I find this very interesting. The underserved mother in less developed countries will benefit from the doula (whatever the appropriate name in that community is) to serve as adjunct to other skilled birth attendants. I will be following this thread as it is close to the issues that are close to my heart and profession.
Thank you Arjanna! I think one of the issues that is we neglect in the planning of health care delivery is the patient's behavior, attitude and beliefs about what we are offering, assuming of course that the medical services, developed in a cultural setting that is different from our patient, is not only better, but that the patient should instinctively see it as so. I work as a physician and in close contact with antenatal services, we continue to scratch our heads about why, in spite of the policies implemented for safe motherhood, (mostly assuming that the modern medicine and its services are better, and if we build more hospitals they will come) many Nigerian women living in cosmopolitan Lagos do not visit their OBGYN as many times are recommended by the WHO, or many times enough to qualify for bare minimum. The traditional birth attendant (who they prefer to visit) has a more enabling environment for our patient, it seems, and one thing they get right, apart from the customer intimacy, (easier to set up in a less professional setting), is the joint belief with the patient that the pregnancy is a natural phenomenon. Home births, sometimes unskilled, still abound because of the upheld fact that a woman's body is designed to give birth naturally. How does the modern physician agree with the patient, and yet get the patient on her/his side, and how will be affect the design of modern medicine services, antenatal services being a prototype for this? Thank you Arjanna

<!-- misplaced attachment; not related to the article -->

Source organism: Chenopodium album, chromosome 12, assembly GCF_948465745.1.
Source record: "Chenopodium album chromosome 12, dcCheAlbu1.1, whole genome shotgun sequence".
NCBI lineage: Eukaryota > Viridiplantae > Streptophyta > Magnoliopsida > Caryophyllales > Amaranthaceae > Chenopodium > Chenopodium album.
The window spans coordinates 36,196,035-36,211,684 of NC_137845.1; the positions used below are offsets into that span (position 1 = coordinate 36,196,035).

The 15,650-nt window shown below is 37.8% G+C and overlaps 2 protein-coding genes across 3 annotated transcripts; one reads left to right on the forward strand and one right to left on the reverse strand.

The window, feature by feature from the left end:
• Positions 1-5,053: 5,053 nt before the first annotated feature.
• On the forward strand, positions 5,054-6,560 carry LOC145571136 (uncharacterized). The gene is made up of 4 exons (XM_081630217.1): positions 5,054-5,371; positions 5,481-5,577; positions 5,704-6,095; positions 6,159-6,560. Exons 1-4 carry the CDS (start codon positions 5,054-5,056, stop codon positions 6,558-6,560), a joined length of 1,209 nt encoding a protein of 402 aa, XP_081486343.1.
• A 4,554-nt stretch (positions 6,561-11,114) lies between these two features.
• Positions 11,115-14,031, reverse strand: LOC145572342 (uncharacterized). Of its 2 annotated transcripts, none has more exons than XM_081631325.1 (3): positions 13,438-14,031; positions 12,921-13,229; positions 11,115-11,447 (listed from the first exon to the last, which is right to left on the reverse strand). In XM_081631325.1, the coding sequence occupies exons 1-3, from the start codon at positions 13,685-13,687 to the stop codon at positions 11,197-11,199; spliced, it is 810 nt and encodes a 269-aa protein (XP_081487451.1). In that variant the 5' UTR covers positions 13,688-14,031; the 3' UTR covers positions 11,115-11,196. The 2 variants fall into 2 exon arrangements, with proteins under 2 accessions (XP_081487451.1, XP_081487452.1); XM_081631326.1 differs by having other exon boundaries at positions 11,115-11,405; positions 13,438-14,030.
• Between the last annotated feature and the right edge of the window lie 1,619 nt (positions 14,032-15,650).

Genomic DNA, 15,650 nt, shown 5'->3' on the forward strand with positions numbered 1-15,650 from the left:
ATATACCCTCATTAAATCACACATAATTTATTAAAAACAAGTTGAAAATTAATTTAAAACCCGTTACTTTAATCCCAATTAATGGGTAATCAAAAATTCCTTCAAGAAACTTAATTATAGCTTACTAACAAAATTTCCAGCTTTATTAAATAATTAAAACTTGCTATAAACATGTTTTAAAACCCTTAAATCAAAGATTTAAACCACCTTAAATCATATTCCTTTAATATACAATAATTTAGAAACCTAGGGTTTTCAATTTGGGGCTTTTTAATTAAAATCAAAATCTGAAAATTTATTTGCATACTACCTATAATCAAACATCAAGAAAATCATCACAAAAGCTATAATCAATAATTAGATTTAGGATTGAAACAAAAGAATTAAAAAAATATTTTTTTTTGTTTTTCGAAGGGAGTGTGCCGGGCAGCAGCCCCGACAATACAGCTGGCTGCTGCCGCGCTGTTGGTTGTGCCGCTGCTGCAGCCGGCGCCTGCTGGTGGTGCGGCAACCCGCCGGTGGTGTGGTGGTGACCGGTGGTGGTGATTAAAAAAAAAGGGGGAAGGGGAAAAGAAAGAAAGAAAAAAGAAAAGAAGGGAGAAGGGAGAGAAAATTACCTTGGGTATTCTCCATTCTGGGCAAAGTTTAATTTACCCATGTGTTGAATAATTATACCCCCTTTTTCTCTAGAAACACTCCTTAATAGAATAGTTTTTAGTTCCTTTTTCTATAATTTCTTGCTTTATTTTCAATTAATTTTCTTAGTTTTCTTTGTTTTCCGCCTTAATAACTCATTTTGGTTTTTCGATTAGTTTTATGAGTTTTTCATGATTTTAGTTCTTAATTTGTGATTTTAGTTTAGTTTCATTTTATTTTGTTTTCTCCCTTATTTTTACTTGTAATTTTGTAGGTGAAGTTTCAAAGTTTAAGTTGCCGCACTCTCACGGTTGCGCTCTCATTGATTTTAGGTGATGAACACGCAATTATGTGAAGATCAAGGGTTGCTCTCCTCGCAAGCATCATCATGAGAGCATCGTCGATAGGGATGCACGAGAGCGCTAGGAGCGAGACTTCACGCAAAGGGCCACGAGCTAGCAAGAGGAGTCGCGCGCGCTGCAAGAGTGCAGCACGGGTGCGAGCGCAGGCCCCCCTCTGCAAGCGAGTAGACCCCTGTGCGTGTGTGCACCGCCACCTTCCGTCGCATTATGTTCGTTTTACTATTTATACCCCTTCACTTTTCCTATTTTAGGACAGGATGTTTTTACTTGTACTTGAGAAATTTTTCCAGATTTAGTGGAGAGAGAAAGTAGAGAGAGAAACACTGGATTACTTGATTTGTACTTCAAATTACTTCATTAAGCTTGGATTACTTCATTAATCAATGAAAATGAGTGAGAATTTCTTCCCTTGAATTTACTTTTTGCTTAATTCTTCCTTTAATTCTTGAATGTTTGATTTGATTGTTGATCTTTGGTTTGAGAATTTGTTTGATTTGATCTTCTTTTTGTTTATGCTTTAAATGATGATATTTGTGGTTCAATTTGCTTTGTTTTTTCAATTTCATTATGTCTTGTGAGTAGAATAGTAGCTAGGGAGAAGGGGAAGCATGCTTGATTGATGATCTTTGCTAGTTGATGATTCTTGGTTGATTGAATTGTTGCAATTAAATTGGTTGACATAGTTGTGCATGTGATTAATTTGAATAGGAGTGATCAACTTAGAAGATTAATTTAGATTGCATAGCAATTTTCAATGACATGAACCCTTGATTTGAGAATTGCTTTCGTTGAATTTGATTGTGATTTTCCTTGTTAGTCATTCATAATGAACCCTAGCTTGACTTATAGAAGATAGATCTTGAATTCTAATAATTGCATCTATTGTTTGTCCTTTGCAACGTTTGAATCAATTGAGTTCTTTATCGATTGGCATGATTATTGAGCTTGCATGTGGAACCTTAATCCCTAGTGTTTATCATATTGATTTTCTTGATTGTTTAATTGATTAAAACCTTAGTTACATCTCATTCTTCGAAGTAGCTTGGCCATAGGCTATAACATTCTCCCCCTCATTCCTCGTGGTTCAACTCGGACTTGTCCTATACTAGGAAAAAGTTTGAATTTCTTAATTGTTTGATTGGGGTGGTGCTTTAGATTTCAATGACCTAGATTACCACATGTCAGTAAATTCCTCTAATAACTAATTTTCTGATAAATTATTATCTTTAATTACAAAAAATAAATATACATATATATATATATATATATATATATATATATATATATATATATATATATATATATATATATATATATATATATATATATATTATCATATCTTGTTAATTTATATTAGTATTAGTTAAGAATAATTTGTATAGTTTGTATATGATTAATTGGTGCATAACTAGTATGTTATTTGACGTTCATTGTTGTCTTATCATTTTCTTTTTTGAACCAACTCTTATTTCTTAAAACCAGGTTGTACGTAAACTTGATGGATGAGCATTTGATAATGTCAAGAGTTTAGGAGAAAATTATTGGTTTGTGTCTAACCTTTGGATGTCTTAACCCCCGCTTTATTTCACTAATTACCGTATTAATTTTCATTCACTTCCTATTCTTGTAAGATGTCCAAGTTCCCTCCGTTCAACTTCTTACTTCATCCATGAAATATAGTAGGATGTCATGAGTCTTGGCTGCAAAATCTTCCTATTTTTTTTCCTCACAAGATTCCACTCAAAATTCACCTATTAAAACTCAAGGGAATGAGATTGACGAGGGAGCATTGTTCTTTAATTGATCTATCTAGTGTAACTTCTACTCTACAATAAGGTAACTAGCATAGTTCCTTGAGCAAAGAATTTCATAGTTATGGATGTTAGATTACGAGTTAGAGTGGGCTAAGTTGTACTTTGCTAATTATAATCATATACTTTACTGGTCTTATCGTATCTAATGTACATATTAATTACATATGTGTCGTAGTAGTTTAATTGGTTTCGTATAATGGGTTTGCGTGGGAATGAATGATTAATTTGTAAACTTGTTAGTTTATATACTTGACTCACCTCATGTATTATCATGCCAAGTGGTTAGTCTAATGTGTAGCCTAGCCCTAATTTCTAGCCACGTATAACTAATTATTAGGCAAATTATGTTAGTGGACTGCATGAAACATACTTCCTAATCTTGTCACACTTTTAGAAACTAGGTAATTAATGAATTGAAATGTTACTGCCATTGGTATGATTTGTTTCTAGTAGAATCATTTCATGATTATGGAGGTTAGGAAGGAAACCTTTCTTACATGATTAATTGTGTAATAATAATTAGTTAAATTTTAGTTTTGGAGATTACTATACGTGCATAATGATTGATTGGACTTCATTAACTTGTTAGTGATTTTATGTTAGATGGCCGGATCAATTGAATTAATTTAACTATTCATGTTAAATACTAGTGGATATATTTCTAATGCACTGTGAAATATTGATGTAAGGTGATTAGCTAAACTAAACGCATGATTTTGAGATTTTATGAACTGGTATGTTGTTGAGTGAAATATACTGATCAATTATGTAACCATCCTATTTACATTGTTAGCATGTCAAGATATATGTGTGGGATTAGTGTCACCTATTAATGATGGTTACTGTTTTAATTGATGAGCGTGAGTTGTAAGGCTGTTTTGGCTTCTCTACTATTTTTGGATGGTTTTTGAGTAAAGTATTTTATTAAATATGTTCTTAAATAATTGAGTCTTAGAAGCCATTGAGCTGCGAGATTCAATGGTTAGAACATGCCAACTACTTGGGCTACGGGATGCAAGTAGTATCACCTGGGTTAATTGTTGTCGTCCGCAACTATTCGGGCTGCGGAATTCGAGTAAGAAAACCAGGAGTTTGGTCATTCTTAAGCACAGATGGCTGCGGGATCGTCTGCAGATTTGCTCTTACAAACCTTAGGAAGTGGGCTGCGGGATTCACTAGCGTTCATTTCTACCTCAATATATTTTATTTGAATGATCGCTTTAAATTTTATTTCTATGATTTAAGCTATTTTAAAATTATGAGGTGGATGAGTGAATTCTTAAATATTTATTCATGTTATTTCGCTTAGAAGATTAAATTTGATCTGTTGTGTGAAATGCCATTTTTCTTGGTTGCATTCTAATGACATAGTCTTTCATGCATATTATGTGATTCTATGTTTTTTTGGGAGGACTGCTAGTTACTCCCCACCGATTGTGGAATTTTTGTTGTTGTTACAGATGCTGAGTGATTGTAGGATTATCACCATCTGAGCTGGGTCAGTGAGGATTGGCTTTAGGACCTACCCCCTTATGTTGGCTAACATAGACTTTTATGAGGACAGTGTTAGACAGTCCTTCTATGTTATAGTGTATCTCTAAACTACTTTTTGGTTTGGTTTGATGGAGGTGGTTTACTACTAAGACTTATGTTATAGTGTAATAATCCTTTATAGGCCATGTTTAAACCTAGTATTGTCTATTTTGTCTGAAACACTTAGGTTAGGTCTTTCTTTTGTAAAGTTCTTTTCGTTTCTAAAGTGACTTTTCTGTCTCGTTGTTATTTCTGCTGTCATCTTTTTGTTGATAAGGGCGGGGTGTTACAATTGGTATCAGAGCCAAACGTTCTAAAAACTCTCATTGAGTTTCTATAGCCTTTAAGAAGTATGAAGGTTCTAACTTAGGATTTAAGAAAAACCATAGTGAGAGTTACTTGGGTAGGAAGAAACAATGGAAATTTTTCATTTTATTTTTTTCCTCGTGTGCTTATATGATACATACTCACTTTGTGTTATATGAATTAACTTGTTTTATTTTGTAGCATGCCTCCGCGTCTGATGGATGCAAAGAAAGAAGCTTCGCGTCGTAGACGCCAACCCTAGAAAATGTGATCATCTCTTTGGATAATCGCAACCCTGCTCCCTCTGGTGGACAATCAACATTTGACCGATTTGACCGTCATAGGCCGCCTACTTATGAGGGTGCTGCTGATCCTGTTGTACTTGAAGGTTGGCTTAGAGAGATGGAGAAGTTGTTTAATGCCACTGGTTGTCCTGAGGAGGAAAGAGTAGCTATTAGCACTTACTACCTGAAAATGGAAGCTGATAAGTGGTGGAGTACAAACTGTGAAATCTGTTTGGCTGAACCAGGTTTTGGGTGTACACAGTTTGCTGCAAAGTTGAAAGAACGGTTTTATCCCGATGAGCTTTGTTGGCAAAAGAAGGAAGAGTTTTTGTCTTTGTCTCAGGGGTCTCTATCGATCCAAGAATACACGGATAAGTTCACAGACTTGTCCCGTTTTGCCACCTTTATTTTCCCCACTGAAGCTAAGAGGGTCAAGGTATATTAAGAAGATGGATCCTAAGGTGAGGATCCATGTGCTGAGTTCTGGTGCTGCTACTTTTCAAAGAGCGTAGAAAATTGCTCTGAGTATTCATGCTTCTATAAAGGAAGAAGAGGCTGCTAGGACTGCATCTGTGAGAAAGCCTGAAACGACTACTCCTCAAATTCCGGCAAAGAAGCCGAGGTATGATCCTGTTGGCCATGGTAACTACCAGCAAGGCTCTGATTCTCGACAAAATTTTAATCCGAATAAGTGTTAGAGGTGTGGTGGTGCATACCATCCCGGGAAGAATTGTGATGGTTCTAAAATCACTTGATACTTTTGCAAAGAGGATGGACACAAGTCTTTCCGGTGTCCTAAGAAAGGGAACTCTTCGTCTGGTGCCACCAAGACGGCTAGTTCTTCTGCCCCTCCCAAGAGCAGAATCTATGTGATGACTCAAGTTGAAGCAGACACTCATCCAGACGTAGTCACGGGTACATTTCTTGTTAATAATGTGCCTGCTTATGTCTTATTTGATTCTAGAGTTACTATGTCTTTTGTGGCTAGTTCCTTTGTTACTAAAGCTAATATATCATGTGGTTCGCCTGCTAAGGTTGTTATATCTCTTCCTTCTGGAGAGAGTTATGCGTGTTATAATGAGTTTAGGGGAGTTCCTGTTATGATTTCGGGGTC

Thank you Bettina for sharing this program. An understanding of your patient as a whole person in the context of their native environment is an under-considered aspect of health care, and yet the yawning gap that exists a lot between the health care providers, especially physicians and patients is a phenomenon that we see manifest everyday, sometimes hampering to fatality, the consulting room experience. In my country, Nigeria, it is no wonder that women would rather still consult with a traditional birth attendant instead of a qualified medical doctor, and access to the hospital was not the panacea that the government was hoping that it would be, (and then built several primary health care centers). Antenatal care attendance in the community that I work in, mimics the situation that you describe. I lived briefly in New York, upper east side and I did observe the anomalies in income and cultural distribution. This project, whatever comes out it, interests me very much indeed, because of the similarities to my own environment and I will be following this closely. Thank you again, Bettina